Layered Security: Protecting Businesses Against Cyber Attacks

Organizations in the financial sector or those handling sensitive information, such as credit card numbers or Personally Identifiable Information (PII), know that their company is a prime target of cybercriminals. Preventing cyberattacks and avoiding their repercussions requires a layered cybersecurity approach.

What is Layered Security?

Layered security is when you install multiple tools, or products, in order to prevent a single security vulnerability from compromising your system. If a cybercriminal breaches one security tool, your resources will still be protected since the other layers of security will identify and stop the malicious activity.

Having layered security gives hackers obstacles to overcome, minimizing their chances to perform a successful cyberattack. Banks, credit unions, and other financial institutions should realize how important it is to implement a layered approach to security. Organizations in the financial industry maintain a lot of compelling data and should do everything to prevent issues.

According to the Federal Reserve Bank Mobile Financial Services Survey, 71% of banking customers regularly use online banking, and 43% use mobile banking.

In addition, the 2021 Verizon Data Breach Investigations Report shows that the financial and insurance sector suffered from 721 incidents, with 467 of them having had confirmed data disclosure. Around 96% of these attacks had financial motives. Additionally, most of the data compromised was personal (83%) and bank (33%) information.

To guard against these risks, you should protect different areas of your organization’s core system by implementing layered security controls.

The 7 Layers You Should Cover in Your Cybersecurity Strategy

IT professionals practice layered security because they know that cybercriminals will most likely compromise single-layer protection sooner or later. With layered security, the vulnerabilities of one layer can be reinforced by the strength of the next one, which will create a more robust system overall.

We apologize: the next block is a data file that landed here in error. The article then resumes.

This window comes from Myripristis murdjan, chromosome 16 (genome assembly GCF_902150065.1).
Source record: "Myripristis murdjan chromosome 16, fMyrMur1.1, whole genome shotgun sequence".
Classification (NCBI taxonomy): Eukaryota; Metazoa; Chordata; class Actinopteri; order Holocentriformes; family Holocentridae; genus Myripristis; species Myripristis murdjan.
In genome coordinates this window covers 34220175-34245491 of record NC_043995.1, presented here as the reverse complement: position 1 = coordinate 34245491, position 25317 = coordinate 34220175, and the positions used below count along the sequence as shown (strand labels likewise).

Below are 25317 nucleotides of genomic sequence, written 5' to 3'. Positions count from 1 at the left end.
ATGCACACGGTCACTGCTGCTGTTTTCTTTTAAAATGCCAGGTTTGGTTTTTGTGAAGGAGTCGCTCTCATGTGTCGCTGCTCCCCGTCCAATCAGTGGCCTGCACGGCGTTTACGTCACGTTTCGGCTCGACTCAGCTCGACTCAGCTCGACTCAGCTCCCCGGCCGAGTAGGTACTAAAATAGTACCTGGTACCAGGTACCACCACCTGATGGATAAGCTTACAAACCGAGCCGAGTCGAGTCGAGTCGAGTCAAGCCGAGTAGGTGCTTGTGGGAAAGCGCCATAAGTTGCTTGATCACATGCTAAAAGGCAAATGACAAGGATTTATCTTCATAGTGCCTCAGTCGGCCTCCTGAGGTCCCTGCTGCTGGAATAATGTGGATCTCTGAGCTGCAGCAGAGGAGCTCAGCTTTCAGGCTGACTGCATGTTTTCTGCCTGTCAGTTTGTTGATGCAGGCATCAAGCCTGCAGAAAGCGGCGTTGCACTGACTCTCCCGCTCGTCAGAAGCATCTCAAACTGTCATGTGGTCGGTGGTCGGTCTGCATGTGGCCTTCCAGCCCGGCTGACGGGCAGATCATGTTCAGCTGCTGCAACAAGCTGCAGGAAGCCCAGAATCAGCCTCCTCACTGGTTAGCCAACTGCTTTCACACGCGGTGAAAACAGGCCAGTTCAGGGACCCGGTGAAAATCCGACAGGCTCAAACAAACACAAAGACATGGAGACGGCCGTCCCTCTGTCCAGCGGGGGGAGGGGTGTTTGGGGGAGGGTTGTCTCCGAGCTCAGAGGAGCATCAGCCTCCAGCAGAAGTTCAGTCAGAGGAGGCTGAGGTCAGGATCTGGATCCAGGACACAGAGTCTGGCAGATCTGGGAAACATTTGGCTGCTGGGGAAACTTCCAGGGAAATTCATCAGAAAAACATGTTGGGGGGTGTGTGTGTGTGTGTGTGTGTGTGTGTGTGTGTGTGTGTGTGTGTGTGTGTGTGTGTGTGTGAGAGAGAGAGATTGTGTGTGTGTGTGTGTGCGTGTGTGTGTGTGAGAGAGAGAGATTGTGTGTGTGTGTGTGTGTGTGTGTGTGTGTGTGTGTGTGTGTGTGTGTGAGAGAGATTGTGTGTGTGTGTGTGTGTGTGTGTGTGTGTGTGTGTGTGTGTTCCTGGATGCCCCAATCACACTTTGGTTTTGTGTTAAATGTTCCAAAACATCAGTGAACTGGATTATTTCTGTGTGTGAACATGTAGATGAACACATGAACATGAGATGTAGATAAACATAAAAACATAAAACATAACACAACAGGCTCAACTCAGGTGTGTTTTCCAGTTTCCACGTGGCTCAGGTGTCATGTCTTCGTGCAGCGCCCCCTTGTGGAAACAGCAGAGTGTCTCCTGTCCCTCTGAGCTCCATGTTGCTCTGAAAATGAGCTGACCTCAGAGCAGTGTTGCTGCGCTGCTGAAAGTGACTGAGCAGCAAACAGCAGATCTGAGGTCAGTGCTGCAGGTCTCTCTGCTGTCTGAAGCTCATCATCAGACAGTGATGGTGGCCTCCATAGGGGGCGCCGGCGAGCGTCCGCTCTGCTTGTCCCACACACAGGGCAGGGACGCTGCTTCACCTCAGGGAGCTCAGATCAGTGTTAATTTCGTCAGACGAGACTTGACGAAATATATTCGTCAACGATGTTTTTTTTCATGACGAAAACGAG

Your layered security strategy should cover all seven layers of the Open Systems Interconnection (OSI) model. The OSI model consists of layers in which computer systems use to communicate over a network.

Cybersecurity threats exist in all these layers, so it’s best to protect your company’s data by applying different security measures in the following network areas:

Layer 7: Application

The application layer is the area that’s closest to the end-user. It provides protocols that allow the software to send and receive information directly from users and display meaningful data. Examples of application-layer protocols include Domain Name System (DNS) and Hypertext Transfer Protocol (HTTP).

Since layer 7 is the area that’s most accessible and exposed to the world, it’s also one of the hardest layers to defend. Some cyberattacks under this layer include parameter tampering, distributed denial-of-service attacks (DDoS), SQL injections, and HTTP floods.

To fend off malicious activity, your layered security strategy should have protections such as multi-factor authentication (MFA). Having an authentication system is a simple but effective way to disrupt hackers from attaining insidious access.

Layer 6: Presentation

Decrypting and encrypting data for secure transmission happens at the presentation layer. The presentation layer sets up the data for the application or the network. It takes the data transmitted by the application layer and prepares to transmit it over to the session layer.

The most common threats under layer 6 are malformed Secure Sockets Layer (SSL) requests. Cybercriminals can target your server by tunneling HTTP attacks via SSL. A way to mitigate this threat is to offload SSL from the origin infrastructure.

Additionally, you can scan the application traffic for signs of attacks or policy violations using an applications delivery platform (ADP). Encryption is also a great defense-in-depth strategy you can include for presentation layer security.

Layer 5: Session

When two devices (computers or servers) communicate, the session layer creates “sessions” or communication channels. This layer ensures that the sessions are open while data is being transferred and closed when the session ends.